They are all cowards!!! 😦

  37. Silke says:

    Despite all the public penance we Germans did, the belly remained fertile, one only had to notice the little stuff which, given our ancestry kept my alarms in operating mode.

    Way before Anti-Zionism became the rallying call, two of my PhD-ed chemist colleagues would get the chuckles whenever we chatted about our sore backs and I would mention Feldenkrais. Moshe, hi hi ha ha, what a funny first name and that despite the fact that they found merits in the method, no problem there, … and no they were not first generation academics.

    As to Germans, who is going to think ill of a people that adores its forests and is home to Grimm’s fairy tales and Goethe? – What if the Brits had crossed a line like we did in 1933? Would my love for Robert Graves, Jane Austen, George Orwell and Winston Churchill (to name just a few) keep me from believing what I see unfolding?

    Ever since I realised how these “harmless” Moshe-chuckles had become viral in 2006 I have been surprised again and again that I seem to be meeting the same people everywhere. This makes me guess that “we” must be a small crowd. On the other hand when I do my pro-Israel chatting up with cashiers and other service people it seems to me that they are willing to regard Israelis as of their kind i.e. who don’t care for rockets to land in their back yard or who don’t dig vandals who saw off a ship’s reling.
    As to the ice-blue eyes …

    – I liked that one – for me it is much much easier to relate to somebody who is aware of his prejudices than to somebody who is holier than thou. Due to my upbringing I for one will always have a hard time, trusting a Catholic, even though it turned out that my most admired colleague who was as perfect a humane human being as can be turned out to be catholic – the shock of that revelation still reverberates in me but hasn’t managed to eradicate the prejudice. 😉

    (I’m not implying that my family was free of anti-semitic feelings but distrust of Catholics and consequently Bavarians and Austrians dominated.)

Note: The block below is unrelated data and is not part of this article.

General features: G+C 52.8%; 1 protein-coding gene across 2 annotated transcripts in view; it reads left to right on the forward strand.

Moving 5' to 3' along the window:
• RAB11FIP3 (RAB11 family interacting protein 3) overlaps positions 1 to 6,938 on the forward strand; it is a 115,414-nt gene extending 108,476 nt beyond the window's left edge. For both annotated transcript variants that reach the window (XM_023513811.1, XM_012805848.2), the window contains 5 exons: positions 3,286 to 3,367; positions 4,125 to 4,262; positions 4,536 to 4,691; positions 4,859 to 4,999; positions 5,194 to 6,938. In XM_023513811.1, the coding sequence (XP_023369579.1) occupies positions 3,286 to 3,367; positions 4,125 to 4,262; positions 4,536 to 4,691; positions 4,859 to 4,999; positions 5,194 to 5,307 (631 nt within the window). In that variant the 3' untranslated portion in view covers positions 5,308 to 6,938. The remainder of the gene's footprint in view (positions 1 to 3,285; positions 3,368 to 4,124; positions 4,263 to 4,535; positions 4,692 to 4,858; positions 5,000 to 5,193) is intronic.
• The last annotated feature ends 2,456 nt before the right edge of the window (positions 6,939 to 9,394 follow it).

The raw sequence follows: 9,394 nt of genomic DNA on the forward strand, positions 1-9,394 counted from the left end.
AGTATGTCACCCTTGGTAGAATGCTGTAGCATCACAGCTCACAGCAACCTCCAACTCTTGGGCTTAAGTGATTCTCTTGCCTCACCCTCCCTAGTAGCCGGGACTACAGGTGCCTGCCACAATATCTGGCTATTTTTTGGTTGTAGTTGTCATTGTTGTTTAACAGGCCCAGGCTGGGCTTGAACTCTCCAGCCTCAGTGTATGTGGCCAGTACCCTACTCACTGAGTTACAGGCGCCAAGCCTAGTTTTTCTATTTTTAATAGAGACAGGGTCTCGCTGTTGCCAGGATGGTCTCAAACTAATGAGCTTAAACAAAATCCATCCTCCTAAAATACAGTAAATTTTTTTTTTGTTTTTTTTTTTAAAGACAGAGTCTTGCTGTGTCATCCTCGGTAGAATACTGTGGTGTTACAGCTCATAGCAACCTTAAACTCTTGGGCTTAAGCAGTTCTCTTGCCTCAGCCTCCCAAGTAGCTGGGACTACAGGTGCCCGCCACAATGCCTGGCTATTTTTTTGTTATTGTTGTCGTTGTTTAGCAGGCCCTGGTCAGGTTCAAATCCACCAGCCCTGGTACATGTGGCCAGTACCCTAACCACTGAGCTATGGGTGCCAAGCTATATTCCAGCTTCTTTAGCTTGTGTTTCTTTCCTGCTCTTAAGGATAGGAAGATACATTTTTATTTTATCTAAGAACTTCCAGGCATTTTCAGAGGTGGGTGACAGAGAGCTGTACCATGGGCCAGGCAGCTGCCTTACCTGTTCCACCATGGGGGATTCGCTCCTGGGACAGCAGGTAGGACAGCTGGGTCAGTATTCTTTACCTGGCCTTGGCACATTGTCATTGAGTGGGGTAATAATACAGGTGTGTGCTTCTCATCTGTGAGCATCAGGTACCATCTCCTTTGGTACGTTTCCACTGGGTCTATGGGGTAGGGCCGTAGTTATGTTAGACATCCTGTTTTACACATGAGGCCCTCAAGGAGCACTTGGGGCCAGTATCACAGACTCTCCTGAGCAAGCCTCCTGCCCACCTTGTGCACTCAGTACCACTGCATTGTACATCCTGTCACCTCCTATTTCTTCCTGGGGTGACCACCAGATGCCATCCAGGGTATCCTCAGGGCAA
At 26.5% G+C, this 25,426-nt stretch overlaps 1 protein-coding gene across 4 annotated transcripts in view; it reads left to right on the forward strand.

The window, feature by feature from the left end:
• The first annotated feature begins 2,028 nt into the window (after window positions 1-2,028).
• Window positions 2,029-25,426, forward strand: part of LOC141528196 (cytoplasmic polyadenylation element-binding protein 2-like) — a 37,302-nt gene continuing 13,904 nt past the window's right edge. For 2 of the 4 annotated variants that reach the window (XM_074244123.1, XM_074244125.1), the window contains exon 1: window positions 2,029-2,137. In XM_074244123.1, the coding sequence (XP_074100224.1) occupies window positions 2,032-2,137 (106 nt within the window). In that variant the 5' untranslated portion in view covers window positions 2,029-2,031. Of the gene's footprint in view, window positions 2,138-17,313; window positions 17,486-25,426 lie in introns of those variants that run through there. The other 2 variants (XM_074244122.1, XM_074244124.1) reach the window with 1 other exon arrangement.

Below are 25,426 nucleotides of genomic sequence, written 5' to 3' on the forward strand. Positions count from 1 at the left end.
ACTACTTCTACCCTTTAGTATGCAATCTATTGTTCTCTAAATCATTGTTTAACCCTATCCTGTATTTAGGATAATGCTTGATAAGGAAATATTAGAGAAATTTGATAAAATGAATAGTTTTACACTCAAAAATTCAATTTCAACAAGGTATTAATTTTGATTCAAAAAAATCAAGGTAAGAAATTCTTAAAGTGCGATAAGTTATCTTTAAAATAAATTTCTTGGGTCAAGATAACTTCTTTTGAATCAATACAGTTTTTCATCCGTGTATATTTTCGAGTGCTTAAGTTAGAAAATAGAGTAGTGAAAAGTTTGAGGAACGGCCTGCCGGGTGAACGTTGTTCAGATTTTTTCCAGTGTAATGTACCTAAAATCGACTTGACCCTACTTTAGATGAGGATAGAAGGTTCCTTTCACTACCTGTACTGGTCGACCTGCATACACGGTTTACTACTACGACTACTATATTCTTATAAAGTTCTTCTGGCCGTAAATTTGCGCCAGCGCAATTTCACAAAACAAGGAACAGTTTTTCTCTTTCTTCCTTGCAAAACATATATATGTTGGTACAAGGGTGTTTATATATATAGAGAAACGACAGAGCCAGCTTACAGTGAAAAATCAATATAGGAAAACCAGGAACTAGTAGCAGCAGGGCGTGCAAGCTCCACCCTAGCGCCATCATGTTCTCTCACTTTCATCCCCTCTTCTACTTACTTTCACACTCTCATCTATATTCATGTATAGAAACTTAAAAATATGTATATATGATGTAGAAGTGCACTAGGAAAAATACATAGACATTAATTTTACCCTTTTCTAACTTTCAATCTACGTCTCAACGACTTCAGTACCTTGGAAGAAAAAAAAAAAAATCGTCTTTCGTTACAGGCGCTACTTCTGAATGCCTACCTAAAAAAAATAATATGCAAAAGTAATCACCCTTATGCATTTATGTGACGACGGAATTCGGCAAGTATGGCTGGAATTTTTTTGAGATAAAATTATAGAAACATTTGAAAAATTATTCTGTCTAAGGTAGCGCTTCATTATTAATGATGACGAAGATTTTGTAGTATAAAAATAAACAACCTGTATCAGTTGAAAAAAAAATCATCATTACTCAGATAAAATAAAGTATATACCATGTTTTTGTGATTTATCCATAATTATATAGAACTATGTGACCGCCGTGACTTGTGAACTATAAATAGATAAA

Hans and E.J.

    lovely that I am for once not the only “European” around …

  38. E.J. Bron says:


    You’re welcome!! 😉 🙂

  39. Silke says:

    “..the German people suffered terribly” needs qualifying:

    – Some did,however, for lots big parts of life went on quite normal and afterwards it was one big always upwards life (in the West and there mostly in the American zone)

    – There were for example whole areas that never experienced a bomb attack.

    – I am not objecting to recognizing individual pain and hurt but I find that by now too much is lumped together in “narratives” which then claim to be representing the whole, like the to me outrageous general agreement on area bombing having been a war crime and ineffective to boot.

    So never forget that when in the first half of the seventies I took care of bunches of British, French and Dutch draftsmen (i.e. people all of the same class) assigned to a German/American company.

    I couldn’t help noticing that they would compare on a well-off scale judged on criteria like luster of hair and the like as follows: Brits looked like poverty was still quite close, Dutch and German looked like Americans and French were in between. And here is an audio from the BBC-witness series about the London Olympics 1948 – listen to it with an ear to the food situation where the Danes brought 160.000 eggs, the Dutch fruits and vegetables and the US bread to supplement British diet and other amazing info-bits about it